When asked what her favorite dish at Kartilya is, Lica is quick to say, "I like them all...but the Corned Beef Kansi is very special to me." She had kansi for the very first time during a trip to Bacolod and fell in love with it. Determined to recreate it herself, she practiced the recipe until her Negrense friends were convinced that they were tasting home. "It's like a combination of sinigang and bulalo." she adds with a smile.

The aroma of lemongrass and galangal fills the air the minute it leaves the kitchen. At first sip, the kansi broth is sour, like a Filipino tom yung goong. The corned beef is so tender that it falls apart when you run your fork through it. Just before we're about to mop up the last drop of the broth, Lica says, "The soup is unlimited, by the way." What a mind reader. 

The most indulgent dish on the menualthough rightly so given how premium the ingredients areis the Rib Eye Steak Tagalog, made with U.S. rib eye, caramelized onions, butter, french beans, and carrots. The steak itself is perfectly done at medium rare, with the classic calamansi-soy sourness oozing out with each bite. A popular alternative lunch option would be the Cho-Tap-Ci Bowl: chorizo, beef tapa, and tocino on rice served with a sous vide egg. Protein that packs a punch. Match it with the Aligue Rice, which, if your EQ permits, you should let linger for a little while. The flavors develop further. 

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Corned Beef Kansi


Aligue Rice

When we think it is impossible to eat any more food, rich, sweet smells start wafting our way from the kitchen. Suddenly hunger returns and mouths water at the idea of having dessert next. An anecdote about their Panghimagas selection is another clear example of their unique approach to Filipino food. 

The partners first requested to have turon on the menu, but Lica insisted that they mix it up. “Turon is P15 on the streets, and if anyone has perfected that recipe, it’s street vendors. It would make little sense for customers to come here for something like turon.” Instead, she came up with Kartilya Pop Tarts: homemade Pop Tarts stuffed with banana saba preserve and topped with vanilla frosting. It is an innovative dish that marries that innate Filipino love for turon with a childhood favorite.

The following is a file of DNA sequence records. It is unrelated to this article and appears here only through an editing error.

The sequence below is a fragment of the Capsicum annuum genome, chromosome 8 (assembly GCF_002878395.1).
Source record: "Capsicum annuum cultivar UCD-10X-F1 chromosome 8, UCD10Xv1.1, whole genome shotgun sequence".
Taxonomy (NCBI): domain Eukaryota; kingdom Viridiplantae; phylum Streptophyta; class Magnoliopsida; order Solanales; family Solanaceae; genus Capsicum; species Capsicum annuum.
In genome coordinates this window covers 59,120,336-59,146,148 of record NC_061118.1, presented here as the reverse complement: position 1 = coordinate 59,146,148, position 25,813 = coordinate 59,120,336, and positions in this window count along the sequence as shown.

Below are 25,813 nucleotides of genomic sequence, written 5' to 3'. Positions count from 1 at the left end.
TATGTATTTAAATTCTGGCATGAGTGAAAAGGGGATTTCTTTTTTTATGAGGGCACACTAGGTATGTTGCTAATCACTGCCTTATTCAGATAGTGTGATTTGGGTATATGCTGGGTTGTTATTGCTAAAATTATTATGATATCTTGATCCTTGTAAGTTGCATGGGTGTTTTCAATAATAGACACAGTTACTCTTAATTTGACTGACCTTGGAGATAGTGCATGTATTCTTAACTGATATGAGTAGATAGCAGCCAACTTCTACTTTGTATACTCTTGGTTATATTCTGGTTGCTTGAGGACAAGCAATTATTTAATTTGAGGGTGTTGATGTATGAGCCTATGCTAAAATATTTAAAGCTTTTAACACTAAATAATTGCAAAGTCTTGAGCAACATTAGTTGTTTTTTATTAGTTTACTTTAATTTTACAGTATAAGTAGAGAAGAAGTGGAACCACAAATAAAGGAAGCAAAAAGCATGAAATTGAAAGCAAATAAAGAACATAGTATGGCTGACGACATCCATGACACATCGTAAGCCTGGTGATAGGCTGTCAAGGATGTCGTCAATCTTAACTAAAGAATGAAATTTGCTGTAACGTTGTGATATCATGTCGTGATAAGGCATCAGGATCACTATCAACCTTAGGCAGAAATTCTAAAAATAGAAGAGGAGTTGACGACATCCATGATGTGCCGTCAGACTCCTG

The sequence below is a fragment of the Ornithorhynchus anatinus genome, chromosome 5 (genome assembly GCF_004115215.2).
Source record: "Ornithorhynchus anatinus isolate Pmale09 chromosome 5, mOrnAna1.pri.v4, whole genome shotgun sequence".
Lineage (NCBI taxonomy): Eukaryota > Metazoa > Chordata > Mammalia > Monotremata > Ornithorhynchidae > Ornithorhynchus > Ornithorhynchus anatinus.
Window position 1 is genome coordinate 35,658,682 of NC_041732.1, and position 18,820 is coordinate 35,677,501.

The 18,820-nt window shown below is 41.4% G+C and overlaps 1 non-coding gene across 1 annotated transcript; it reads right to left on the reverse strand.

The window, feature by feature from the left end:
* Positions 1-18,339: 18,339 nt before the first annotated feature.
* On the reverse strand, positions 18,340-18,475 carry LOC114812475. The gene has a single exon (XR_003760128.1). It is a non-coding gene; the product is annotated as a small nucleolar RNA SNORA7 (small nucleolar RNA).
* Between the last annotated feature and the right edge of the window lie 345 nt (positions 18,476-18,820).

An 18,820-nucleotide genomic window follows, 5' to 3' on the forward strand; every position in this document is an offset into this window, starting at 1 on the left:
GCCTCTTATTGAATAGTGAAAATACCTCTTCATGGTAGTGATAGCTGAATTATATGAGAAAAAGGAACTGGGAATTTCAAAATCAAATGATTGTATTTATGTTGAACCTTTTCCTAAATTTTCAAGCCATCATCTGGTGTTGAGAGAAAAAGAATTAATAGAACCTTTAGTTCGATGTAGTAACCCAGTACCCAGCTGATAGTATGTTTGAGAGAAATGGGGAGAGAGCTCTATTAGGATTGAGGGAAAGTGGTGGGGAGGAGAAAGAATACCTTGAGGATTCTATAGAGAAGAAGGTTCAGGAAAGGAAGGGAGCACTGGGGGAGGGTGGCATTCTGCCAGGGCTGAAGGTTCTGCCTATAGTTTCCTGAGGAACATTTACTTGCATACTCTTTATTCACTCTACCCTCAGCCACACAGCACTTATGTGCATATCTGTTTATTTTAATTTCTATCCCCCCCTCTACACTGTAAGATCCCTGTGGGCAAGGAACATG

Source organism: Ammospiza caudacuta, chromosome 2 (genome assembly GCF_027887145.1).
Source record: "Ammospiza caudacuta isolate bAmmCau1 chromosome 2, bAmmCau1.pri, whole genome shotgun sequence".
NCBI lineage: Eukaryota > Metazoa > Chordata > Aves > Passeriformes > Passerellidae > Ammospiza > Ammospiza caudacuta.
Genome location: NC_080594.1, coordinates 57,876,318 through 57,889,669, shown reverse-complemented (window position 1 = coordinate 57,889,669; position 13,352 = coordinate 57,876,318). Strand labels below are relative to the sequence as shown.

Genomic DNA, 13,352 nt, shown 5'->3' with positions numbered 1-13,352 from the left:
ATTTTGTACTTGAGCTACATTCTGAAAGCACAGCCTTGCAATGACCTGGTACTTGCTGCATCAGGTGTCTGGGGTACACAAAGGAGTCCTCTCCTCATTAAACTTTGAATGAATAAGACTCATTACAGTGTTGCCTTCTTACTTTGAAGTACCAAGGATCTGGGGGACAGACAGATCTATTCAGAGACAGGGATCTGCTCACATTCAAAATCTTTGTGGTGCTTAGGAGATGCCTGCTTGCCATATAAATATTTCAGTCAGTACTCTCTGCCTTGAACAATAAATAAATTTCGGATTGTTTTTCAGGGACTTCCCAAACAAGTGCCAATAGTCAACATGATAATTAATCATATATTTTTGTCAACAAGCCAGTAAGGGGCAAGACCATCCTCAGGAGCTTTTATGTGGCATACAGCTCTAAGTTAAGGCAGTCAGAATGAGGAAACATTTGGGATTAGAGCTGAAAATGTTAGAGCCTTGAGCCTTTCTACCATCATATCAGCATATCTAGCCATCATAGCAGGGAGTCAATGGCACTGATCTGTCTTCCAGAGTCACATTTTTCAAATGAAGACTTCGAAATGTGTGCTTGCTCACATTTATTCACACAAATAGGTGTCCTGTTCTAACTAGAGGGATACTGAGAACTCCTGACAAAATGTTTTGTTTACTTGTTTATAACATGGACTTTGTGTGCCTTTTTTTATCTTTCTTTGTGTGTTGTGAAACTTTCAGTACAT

The carioca, sweet rice flour balls stuffed with white chocolate and with a latik dipping sauce, holds significance to the chef. “This is something I grew up eating as a kid,” she shares. “The carioca balls sold as street food are fried and covered in sugar, but we did something different by making a sugar syrup sauce.” The sweet coconut-y latik melds well with the warm burst of white chocolate.

Finally the pièce d’ resistance emerges from the kitchen: the Queso de Bola Bibingka Soufflé. This was Chef Lica’s audition piece to Masterchef Asia, and the one that sold the judges on her ability to cook. It's a no-brainer that it's the restaurant's signature dessert. It is delicate and fluffy, stuffed with actual salted egg and local edam, best eaten when smothered in the Crème Anglaise sauce.


Bibingka Souffle


Carioca


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Tito and Juana

Nightcaps are in order with cocktails designed by Proudly Promdi. All the liquor on Kartilya's shelves are locally sourced. The Tito is their take on the whiskey sour, using local bourbon with the same tart-yet-sweet taste of the classic Western equivalent. The must-try, however, is the Juana—a local version of sangria made with bignay wine. It is easy to polish off a glass; fruity and only subtly alcoholic, it is the sort of drink that you could enjoy by the carafe-ful. Kartilya is currently trying to engage a bigger drinking crowd. They even threw a Jura whiskey all-you-can party last Friday. 

It could be said that Kartilya is the perfect spot for the modern-day Katipunero. Weary soldiering souls from work, school, or life can seek refuge here to have spirits replenished by great food, regain the energy to fight new battles and be reminded that there is so much to be proud of when it comes to Filipino cuisine. Just as Rizal's Crisostomo/Simoun incited a revolt in El Filibusterismo, it may be worth heading "home" to the dining revolution at Chef Lica Ibarra's Kartilya. 

 

Kartilya is at Two Parkade, Bonifacio Global City, Taguig City; opens at 11 a.m. and 6 p.m. and until 2 a.m. Friday to Sunday.

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Pia Babao Guballa